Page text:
[63] Woodruff Health Sciences Center, Emory News Center, “HIV/AIDS: Studies Shed Light on Benefits of Enhancing Links to Primary Care and Services in Jail and Beyond,” November 27, 2012.

[64] Bureau of Justice Statistics, “Statistics on Women in the Justice System,” January 2014.

[65] Ibid.

[66] US Centers for Disease Control, “HIV Among Women,” http://www.cdc.gov/hiv/risk/gender/women/, accessed March 26, 2015.

[67] Southern AIDS Strategy Initiative, “HIV Infrastructure Study: Baton Rouge,” April 2014.

[68] Ibid.

[69] US Bureau of Justice Statistics, “Statistics on Women in the Justice System,” January 2014.

[70] Interagency Federal Working Group Report, Addressing the Intersection of HIV/AIDS, Violence Against Women and Girls, and Gender-Related Health Disparities, September 2013.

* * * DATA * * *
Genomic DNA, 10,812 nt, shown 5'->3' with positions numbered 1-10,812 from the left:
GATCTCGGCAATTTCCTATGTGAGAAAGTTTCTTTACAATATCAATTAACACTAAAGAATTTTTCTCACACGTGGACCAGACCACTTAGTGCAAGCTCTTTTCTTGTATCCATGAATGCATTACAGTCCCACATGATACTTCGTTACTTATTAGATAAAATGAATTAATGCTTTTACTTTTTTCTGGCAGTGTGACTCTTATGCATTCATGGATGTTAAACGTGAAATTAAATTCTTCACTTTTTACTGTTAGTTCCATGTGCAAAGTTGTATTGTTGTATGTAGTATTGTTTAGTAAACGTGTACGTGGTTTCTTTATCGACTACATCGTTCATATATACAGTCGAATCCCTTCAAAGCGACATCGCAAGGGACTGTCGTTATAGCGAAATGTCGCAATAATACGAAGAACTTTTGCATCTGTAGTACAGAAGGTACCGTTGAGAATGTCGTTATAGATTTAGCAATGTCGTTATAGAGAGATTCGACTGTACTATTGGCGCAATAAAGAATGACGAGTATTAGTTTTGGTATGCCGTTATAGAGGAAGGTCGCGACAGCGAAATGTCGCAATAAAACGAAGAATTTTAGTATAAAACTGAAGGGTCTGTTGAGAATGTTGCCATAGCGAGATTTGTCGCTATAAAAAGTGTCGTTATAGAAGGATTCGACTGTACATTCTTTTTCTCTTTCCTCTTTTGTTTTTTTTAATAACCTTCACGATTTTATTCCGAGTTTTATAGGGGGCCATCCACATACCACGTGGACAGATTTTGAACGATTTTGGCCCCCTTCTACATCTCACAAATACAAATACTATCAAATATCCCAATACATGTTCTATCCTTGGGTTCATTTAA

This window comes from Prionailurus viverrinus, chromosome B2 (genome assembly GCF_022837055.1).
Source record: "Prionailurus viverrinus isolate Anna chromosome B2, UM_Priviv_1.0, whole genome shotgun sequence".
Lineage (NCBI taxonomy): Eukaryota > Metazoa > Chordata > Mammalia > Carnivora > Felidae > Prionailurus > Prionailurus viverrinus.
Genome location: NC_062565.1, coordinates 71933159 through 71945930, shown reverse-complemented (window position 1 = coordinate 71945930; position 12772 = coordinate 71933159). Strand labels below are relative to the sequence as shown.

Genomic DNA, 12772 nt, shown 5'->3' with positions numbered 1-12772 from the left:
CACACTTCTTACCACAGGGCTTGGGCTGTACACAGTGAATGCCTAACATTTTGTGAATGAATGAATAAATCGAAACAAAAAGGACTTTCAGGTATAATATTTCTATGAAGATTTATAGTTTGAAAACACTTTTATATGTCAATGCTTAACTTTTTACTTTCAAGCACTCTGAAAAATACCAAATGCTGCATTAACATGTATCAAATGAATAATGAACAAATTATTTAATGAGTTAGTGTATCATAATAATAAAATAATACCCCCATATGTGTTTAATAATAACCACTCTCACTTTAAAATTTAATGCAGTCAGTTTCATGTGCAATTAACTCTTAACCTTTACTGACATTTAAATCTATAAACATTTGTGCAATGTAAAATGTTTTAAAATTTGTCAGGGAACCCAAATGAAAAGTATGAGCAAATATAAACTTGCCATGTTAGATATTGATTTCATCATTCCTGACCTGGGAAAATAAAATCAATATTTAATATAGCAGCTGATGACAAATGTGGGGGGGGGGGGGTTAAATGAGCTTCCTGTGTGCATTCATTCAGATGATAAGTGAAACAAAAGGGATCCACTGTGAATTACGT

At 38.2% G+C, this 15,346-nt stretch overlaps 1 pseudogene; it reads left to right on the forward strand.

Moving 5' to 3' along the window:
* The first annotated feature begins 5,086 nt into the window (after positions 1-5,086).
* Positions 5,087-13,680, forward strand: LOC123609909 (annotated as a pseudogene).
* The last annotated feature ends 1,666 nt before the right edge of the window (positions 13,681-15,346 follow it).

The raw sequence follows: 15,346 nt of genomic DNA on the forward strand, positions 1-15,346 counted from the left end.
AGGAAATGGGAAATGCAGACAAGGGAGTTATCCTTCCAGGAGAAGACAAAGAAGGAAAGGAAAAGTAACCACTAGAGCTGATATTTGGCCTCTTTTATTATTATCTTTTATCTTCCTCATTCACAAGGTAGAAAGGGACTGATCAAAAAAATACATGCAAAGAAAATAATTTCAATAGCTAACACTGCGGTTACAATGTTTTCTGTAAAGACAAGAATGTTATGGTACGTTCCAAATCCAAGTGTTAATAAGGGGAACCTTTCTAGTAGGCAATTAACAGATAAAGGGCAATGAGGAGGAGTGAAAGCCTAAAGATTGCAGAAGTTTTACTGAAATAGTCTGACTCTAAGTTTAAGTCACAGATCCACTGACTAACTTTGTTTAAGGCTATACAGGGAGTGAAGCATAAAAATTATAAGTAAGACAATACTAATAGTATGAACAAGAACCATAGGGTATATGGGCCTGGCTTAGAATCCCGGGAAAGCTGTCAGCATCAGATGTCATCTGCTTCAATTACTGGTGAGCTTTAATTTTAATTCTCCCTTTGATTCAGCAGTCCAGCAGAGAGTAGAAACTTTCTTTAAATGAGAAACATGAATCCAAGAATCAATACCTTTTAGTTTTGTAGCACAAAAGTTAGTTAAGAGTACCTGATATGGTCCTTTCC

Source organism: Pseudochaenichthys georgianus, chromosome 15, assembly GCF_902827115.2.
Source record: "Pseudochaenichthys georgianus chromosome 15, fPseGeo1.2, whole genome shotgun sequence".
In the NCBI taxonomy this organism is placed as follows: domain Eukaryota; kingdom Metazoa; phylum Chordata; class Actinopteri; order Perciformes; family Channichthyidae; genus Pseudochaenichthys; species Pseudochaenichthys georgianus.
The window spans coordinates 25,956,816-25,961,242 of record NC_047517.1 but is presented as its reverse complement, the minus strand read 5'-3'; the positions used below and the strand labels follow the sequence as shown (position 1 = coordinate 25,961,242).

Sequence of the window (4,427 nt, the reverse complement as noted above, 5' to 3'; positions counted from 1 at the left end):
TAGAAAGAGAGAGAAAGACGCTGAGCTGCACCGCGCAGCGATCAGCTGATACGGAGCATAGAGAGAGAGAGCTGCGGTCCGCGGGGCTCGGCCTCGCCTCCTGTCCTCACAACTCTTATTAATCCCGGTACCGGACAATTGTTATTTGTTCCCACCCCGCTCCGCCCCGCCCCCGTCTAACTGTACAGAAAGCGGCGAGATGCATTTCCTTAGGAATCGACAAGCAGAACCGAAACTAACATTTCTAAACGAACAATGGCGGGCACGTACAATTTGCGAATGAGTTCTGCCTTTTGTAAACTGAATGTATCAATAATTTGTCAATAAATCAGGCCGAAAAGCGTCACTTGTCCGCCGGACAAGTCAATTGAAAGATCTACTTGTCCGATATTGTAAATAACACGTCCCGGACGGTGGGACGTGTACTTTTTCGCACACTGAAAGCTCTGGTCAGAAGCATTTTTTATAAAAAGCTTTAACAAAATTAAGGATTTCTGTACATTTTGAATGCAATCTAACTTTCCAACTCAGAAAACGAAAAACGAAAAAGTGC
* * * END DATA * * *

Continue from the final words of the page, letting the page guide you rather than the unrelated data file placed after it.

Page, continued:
[71] B. Weir et al, “Violence Against Women with HIV risk and Recent Criminal Justice Involvement,” Violence Against Women, 14:8,August 2008, 944-960.

[72] Interagency Federal Working Group Report.

[73] See, e.g. Human Rights Watch, “In Harm’s Way.”